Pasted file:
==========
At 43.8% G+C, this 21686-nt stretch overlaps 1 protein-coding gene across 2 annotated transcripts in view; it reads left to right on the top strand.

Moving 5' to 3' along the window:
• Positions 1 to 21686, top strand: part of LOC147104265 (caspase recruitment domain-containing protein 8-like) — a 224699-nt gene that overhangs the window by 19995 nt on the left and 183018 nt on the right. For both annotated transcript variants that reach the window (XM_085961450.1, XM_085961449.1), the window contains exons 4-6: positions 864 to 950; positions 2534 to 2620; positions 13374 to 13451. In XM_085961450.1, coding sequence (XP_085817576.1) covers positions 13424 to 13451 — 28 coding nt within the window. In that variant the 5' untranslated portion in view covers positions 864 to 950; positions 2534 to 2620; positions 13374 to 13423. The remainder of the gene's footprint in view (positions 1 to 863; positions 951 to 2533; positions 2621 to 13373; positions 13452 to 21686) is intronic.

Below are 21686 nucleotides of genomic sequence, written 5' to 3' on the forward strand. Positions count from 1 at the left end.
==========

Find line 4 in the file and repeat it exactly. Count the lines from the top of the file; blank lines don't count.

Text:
Below are 21686 nucleotides of genomic sequence, written 5' to 3' on the forward strand. Positions count from 1 at the left end.